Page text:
Prerequisites for opening such clusters include meeting interim criteria for the first one, subsequent positive assessments by the European Commission, and approval by EU member states.

What are the negotiations about? According to the procedure, the candidate must comply with current EU law regarding all negotiating chapters before accession. Significant changes in certain areas may cause internal shocks or the candidate may objectively be unable to meet requirements. In such cases, the candidate proposes transitional periods, which are also subject to negotiation. Financial and administrative matters are also part of the negotiations.

Key assessment is provided by the Progress Report on Ukraine within the EU Enlargement Package. The next assessment is expected in October-November 2024, with conclusions discussed at subsequent intergovernmental conferences. Economic criteria will be monitored based on the implementation of the Ukraine Facility plan.

Delays or regressions in meeting criteria may lead to penalties, such as suspension of negotiations in specific areas or altogether, reduction in EU funding, or hindrance to swift integration, access to EU programs, or advantages in the European market.

When the negotiations will end and Ukraine joins the EU

The duration of preparation for both a candidate country like Ukraine and the EU itself for accepting a new member is not defined in any document. There are only stages that each country must go through. Therefore, the timeline depends on how quickly Ukraine meets the membership criteria and the readiness of the EU and all its members for Ukraine's accession.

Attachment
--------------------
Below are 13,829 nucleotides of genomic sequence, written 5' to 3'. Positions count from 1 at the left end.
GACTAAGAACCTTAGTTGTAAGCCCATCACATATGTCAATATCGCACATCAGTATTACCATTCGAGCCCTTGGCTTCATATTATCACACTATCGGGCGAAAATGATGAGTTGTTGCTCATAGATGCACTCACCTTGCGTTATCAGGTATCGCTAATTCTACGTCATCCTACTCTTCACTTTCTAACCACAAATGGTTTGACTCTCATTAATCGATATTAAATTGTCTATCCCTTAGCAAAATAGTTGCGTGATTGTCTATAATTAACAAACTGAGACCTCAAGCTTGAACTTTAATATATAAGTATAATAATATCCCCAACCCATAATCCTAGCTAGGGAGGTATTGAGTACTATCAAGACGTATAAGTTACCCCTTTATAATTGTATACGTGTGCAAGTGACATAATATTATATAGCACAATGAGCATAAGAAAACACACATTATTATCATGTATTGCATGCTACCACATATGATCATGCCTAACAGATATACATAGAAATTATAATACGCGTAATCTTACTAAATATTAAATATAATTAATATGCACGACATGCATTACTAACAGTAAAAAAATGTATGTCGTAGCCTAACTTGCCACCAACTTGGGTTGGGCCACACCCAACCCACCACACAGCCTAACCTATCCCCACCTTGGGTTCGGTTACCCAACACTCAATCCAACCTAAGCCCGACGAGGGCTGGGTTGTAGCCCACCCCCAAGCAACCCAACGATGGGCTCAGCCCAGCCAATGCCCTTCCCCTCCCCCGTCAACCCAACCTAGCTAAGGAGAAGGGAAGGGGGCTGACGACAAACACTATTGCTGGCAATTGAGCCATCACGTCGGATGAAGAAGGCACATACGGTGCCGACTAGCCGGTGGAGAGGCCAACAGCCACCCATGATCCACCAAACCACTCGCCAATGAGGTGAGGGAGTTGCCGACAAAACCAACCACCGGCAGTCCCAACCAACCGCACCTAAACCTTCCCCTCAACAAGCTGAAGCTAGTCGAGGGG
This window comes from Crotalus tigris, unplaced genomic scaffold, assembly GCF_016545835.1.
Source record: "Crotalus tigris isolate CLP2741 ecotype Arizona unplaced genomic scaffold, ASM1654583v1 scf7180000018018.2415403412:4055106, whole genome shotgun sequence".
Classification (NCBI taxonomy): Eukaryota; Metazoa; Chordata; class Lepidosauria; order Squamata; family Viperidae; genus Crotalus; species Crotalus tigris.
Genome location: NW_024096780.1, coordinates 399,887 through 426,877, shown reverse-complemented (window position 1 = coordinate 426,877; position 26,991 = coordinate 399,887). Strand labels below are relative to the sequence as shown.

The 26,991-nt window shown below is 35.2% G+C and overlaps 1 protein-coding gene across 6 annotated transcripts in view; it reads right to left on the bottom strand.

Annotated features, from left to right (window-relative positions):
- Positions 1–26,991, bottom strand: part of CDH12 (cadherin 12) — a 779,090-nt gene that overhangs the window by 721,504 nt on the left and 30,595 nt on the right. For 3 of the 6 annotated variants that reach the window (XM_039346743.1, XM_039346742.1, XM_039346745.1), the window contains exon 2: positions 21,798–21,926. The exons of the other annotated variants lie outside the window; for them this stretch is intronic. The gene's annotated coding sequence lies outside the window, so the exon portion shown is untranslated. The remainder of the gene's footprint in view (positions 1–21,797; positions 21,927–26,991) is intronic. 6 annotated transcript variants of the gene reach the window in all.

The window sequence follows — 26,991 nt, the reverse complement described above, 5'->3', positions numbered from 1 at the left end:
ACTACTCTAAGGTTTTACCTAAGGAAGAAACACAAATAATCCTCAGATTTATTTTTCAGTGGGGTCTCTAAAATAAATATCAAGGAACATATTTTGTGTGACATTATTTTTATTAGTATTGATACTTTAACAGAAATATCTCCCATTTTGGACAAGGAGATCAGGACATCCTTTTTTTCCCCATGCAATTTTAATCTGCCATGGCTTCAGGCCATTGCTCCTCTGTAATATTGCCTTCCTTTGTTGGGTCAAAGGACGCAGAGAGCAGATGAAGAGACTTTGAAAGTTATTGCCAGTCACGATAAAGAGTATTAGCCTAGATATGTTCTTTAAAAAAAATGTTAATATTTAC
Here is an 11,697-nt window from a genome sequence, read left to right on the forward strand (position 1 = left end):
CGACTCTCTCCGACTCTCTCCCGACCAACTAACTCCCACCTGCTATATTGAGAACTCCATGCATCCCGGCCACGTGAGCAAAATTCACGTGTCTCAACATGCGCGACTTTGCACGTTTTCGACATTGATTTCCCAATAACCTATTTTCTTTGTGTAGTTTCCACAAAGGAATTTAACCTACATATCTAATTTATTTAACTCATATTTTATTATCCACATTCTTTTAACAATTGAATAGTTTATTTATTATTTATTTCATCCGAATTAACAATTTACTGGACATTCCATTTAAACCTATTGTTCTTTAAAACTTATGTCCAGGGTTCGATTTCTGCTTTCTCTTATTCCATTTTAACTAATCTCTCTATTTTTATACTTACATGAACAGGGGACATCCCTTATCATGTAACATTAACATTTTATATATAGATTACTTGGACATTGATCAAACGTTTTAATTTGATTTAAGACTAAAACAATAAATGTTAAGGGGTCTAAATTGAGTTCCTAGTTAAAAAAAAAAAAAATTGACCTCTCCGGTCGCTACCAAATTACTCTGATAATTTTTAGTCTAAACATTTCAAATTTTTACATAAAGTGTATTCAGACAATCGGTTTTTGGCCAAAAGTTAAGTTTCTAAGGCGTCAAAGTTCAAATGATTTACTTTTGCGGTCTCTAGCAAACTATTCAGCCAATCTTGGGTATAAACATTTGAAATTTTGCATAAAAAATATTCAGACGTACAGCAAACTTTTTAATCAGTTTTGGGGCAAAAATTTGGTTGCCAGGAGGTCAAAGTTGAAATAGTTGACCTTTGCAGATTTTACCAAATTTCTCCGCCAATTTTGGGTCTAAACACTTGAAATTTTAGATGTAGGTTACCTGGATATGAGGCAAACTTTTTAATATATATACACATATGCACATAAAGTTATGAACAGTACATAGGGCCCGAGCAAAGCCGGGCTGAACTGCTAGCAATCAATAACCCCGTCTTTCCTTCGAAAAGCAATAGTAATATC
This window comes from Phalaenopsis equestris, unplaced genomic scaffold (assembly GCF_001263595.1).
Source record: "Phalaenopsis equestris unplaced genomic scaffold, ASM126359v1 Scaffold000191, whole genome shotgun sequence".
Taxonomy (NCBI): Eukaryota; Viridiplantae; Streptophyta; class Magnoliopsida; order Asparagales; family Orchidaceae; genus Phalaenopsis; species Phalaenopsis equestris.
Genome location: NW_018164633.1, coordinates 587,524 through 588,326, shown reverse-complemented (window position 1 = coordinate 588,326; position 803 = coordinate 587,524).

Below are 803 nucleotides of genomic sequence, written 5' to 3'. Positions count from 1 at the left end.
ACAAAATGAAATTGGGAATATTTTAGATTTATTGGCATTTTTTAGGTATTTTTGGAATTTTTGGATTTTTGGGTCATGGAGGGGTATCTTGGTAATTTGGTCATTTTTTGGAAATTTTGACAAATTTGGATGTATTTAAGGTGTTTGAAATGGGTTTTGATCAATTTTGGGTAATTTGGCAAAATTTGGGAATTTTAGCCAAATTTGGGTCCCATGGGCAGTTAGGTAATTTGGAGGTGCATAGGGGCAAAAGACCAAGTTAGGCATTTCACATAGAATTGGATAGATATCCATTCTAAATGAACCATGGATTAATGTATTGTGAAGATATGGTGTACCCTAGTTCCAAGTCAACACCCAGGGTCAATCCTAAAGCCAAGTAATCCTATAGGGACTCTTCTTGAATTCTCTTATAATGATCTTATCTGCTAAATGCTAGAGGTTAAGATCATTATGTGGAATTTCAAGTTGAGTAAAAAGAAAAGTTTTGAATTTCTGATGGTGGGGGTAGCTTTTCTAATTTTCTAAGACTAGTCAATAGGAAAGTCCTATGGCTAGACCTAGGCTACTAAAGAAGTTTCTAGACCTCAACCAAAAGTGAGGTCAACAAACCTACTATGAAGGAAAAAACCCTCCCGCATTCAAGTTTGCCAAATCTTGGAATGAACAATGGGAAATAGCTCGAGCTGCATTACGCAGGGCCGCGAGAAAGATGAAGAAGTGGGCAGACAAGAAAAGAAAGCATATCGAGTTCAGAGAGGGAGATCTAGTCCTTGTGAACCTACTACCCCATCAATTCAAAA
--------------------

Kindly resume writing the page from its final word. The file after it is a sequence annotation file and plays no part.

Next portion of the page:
From Ukraine's side, the pace will depend on how swiftly and effectively we align our legislation with EU law across each chapter. The European Union also needs to prepare for enlargement. Discussions have been ongoing for a long time, with the adoption of a roadmap planned for the summer of 2024.

After the negotiations are concluded, the Agreement on Ukraine's accession to the EU will be formulated. It will need to be signed and ratified by the European Parliament, the parliaments of member states, and the Verkhovna Rada (unicameral parliament of Ukraine). Following ratification, from the signing until Ukraine's accession date, Ukraine will be able to propose amendments to EU decisions and will have active observer status in all EU bodies and institutions.

How long this process will take is uncertain. The minimum timeframe from the start of negotiations to accession was nearly two years for Austria, Finland, and Sweden. Most countries waited between 4 to 7 years.

In Estonia's case, it took 10 years. In a recent interview with RBC-Ukraine, Estonian Ambassador Anneli Kolk emphasized that predicting timelines is difficult because the process depends on many factors. However, the speed of implementing reforms gives hope that Ukraine might manage it in less than 10 years.

At the beginning of 2023, Prime Minister Denys Shmyhal stated that Ukraine would be ready for accession in two years. Deputy Prime Minister Olha Stefanishyna also mentioned similar timelines. However, recently, such optimistic forecasts have not been echoed.

Completing accession negotiations within two years is unlikely for Ukraine, even if reforms accelerate significantly. Previously, European Council President Charles Michel expressed hope that all current candidates could join by 2030 if "both sides do their homework." Such a timeframe currently seems the most realistic.

Sources: statements from President Volodymyr Zelenskyy, Minister of Foreign Affairs Dmytro Kuleba, Prime Minister Denys Shmyhal, an interview with Vice Prime Minister for European Integration Olha Stefanishyna for AP, and data from the website